How to Talk to Your Child's Coach

by Kathryn Hatter

    When your child participates in organized sports, the coach is an important figure in both your child’s life and yours. As the person responsible for overseeing the sports experience, the coach plays an influential role. The way you communicate with your child’s coach can have a profound bearing on your child’s sporting experience, suggests Kendy Vierling, Ph.D., of the Interscholastic Athletic Administrators Association. Make sure you set an example of sportsmanlike and positive interaction for your child.

    Step 1

    Choose your time and place wisely. If you have an important or delicate matter to discuss, call the coach to set up a meeting at a convenient time when you can meet privately. This ensures that the coach has time to devote to discussing what’s on your mind.

    Step 2

    Approach the meeting with a calm and respectful demeanor. Be friendly and explain your concerns or thoughts with the coach. Avoid using a confrontational or angry tone as you speak with the coach, because this may put her on the defensive.

    Step 3

    Listen actively as the coach responds to your concerns. Active listening involves maintaining eye contact, paraphrasing what you think you understand, asking questions and staying respectfully engaged.

    Step 4

    Work to resolve the situation and assuage your issues. Perhaps the coach will agree to resolve your concerns or explain her motivations behind a decision or an action. Ask questions as necessary and be ready to compromise or accept less than you wanted.

    Step 5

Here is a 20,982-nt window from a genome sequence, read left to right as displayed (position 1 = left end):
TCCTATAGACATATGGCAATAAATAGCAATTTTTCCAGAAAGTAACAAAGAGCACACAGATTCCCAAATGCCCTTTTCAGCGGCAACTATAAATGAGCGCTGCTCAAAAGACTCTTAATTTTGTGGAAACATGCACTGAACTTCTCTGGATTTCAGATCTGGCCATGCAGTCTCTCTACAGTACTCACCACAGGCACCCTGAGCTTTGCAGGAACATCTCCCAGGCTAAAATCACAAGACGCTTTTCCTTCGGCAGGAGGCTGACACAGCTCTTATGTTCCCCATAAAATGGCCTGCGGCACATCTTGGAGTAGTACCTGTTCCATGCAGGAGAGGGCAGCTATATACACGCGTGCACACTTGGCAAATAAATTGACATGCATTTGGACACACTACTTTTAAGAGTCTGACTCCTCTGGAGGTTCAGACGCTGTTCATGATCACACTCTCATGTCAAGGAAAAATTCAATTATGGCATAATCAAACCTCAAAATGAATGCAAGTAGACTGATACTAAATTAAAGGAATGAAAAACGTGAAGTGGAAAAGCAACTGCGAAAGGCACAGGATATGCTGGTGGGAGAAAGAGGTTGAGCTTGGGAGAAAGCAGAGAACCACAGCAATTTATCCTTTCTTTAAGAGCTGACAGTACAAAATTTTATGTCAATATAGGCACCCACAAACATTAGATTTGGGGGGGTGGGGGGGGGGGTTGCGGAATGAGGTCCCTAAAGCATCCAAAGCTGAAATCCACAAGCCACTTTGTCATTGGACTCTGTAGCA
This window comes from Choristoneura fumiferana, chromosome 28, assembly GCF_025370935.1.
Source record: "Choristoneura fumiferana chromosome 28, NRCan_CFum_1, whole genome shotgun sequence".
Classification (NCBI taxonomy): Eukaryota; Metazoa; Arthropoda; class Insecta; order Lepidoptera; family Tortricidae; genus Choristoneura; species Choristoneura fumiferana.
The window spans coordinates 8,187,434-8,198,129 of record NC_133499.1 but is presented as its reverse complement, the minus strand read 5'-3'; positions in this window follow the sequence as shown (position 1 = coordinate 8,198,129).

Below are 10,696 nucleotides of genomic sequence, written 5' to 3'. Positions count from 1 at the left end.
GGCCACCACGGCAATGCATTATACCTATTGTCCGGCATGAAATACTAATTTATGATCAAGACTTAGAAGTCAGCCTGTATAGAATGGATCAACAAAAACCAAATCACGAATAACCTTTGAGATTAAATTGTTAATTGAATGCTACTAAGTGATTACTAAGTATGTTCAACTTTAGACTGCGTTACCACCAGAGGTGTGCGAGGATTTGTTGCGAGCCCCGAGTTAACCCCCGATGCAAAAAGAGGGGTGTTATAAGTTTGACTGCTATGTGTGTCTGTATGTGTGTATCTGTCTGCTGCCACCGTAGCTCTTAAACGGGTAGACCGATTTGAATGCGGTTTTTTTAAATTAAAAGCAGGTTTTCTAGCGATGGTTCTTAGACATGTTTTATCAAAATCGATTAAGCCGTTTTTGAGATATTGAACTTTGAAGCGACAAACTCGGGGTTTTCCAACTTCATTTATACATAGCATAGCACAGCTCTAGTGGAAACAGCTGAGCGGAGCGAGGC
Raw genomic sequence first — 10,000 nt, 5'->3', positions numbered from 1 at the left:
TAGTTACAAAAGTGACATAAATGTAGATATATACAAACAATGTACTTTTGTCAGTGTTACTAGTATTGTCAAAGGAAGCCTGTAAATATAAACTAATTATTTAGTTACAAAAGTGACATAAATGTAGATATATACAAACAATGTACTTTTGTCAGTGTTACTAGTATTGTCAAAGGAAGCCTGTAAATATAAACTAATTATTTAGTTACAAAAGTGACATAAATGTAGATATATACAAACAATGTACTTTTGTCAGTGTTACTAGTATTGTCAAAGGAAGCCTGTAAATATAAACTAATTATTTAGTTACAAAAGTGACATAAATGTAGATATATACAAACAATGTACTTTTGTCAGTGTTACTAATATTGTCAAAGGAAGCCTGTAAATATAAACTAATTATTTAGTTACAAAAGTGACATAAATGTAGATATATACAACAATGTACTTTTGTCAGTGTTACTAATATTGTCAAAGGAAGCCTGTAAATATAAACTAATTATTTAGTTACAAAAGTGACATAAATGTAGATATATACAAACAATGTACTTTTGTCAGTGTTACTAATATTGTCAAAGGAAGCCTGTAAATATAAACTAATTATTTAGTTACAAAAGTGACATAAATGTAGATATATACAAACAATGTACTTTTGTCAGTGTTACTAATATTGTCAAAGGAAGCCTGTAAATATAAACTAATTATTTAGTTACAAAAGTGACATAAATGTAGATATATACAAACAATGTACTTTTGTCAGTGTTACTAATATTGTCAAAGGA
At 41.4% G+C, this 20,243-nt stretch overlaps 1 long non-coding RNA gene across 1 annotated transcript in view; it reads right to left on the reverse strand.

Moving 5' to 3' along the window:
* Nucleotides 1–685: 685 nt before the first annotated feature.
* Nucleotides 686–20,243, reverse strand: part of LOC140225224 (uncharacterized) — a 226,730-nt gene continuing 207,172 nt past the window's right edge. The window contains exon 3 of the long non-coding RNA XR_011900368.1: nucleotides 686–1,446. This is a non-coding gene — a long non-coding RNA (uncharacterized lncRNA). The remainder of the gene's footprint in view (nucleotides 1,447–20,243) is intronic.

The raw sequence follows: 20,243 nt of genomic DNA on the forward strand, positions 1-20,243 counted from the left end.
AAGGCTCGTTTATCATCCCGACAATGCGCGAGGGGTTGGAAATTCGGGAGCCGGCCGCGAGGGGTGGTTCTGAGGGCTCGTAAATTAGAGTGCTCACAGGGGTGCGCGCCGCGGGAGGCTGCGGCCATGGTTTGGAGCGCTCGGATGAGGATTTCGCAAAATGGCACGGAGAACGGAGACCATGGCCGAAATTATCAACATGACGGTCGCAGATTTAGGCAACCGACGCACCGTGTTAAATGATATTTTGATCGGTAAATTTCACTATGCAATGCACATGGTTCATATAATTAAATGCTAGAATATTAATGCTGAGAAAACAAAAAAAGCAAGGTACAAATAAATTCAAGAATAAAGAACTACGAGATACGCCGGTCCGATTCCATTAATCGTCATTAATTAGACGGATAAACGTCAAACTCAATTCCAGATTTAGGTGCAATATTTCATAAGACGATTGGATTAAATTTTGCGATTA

Thank the coach for her time after you finish discussing the issue. Invite the coach to follow up with you in the future if necessary. Be sure to thank her for her work and effort with your child as well.

    Tip

    • If appropriate, you might offer your assistance and support for your child’s team and the coach. If you have time, you could provide whatever help the team needs before, during or after events. This volunteer support can relieve pressure and make the coach’s job easier, suggests the American Sport Education Program.

    Warning

    • Leave coaching issues to the coach, advises Michael Taylor, recreation and facilities director with the City of Saratoga, California. As challenging as it might be, support your child and the coach from the sidelines, if possible.

    About the Author

    Kathryn Hatter is a veteran home-school educator and regular contributor to "Natural News." She is an accomplished gardener, seamstress, quilter, crocheter, painter, cook, decorator and digital graphics creator and she enjoys technical and computer gadgets. Hatter's Internet publications specialize in natural health and she plans to continue her formal education in the health field, focusing on nursing.

    Photo Credits

    • Hemera Technologies/AbleStock.com/Getty Images